American Literary Legend N. Scott Momaday Talks About the Sacredness of Words

The Kiowa poet and novelist Navarre Scott Momaday was 8 years old when he told his mother he wanted to be a writer. He said she was pleased, possibly because she was a writer herself.

That little boy grew up to become a great American writer, winning a Pulitzer Prize in 1969 for his first novel, “House Made of Dawn.”

Now at age 89, Momaday is reflective about his life as a storyteller.

“Language is the rock of civilization,” he told host Dean Nelson during a recent interview in his home in Santa Fe as part of the Writer’s Symposium. “Words are sacred. Language is sacred. Words make a family, a tribe, a civilization.”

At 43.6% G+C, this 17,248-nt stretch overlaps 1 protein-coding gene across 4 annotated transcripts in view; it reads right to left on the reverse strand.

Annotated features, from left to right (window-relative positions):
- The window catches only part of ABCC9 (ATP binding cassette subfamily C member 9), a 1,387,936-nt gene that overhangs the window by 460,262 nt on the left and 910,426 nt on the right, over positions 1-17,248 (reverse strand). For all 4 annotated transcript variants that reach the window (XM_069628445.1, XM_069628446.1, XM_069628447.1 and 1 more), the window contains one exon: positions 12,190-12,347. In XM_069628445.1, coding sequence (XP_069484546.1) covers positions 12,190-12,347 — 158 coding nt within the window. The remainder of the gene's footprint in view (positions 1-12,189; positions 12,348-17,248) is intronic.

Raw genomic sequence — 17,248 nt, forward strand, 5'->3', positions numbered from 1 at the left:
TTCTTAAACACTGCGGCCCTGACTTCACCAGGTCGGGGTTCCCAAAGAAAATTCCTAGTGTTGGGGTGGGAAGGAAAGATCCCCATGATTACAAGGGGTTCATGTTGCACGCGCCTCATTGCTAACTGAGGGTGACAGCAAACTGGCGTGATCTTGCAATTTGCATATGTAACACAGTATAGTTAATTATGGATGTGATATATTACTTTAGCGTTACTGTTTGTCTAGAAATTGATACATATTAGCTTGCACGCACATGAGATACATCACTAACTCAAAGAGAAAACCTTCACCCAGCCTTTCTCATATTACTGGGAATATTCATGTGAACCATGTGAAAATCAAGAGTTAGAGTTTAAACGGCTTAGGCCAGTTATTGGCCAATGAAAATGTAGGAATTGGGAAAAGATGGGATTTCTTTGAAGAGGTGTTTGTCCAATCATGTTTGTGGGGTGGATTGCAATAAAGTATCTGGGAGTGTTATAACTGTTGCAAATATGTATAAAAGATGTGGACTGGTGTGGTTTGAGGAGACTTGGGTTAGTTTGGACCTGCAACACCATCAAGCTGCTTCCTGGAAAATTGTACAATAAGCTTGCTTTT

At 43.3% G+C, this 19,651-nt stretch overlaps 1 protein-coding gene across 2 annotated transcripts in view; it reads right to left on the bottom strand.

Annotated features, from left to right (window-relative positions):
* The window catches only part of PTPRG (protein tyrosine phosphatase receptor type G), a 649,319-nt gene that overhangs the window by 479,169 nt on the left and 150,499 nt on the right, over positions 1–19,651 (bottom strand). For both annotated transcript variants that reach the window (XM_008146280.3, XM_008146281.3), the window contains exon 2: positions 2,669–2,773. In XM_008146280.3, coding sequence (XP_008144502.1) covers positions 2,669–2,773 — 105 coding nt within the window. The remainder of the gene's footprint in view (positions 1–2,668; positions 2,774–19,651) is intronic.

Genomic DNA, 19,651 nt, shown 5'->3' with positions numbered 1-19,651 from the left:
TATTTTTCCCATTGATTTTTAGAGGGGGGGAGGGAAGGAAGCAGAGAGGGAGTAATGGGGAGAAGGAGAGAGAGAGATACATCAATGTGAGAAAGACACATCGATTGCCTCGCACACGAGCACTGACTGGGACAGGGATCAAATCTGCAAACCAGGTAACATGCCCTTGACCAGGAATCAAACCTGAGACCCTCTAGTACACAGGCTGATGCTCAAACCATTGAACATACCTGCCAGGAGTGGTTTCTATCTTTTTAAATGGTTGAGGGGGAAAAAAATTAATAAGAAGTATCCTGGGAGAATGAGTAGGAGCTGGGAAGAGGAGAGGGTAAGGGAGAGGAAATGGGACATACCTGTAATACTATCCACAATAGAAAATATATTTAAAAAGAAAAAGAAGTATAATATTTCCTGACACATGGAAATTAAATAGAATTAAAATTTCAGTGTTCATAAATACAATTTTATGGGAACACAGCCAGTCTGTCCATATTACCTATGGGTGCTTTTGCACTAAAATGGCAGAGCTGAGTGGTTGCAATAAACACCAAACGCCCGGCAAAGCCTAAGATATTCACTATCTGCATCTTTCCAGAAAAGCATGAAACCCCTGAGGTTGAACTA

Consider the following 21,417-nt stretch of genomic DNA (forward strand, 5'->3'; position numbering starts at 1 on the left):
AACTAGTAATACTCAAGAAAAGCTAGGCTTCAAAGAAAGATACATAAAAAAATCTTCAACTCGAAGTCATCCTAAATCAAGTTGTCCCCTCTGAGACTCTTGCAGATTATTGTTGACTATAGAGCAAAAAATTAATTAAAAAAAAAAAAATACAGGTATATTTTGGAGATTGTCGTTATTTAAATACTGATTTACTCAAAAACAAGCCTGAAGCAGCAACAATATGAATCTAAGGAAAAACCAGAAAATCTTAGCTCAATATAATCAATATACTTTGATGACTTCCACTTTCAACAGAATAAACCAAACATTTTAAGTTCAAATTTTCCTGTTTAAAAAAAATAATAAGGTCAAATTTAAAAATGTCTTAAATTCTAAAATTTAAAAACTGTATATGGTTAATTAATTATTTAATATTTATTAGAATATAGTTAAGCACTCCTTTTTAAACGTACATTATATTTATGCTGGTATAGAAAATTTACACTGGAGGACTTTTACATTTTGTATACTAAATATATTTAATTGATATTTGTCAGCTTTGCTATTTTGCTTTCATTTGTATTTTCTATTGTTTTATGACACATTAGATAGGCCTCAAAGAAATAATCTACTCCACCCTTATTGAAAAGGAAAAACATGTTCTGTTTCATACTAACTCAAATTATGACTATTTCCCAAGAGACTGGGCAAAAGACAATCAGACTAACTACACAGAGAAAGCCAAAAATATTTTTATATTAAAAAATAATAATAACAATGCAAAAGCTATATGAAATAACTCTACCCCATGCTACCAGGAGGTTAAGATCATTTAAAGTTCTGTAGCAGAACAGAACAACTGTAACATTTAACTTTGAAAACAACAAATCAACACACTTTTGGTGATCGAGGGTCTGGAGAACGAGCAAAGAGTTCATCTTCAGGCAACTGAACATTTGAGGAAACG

Over the decades, Momaday used language to tell stories about his Kiowa heritage and the land of his ancestors through books like “The Way to Rainy Mountain,” “In the Bear’s House,” “In the Presence of the Sun: Stories and Poems, 1961-1991,” and “The Gourd Dancer.”

“If just one poem stands the test of time, that’s something that justifies your existence,” he said.

In addition to putting words to paper, Momaday is also a painter, creating vivid, flowing art that emerges spontaneously. “I needed to express myself in those terms,” he said.

At the end of this thoughtful, inspiring interview, Momaday reads from his poem “The Delight Song of Tsoai-talee.”

Don’t miss this Writer’s Symposium Presentation, A Conversation with N. Scott Momaday.

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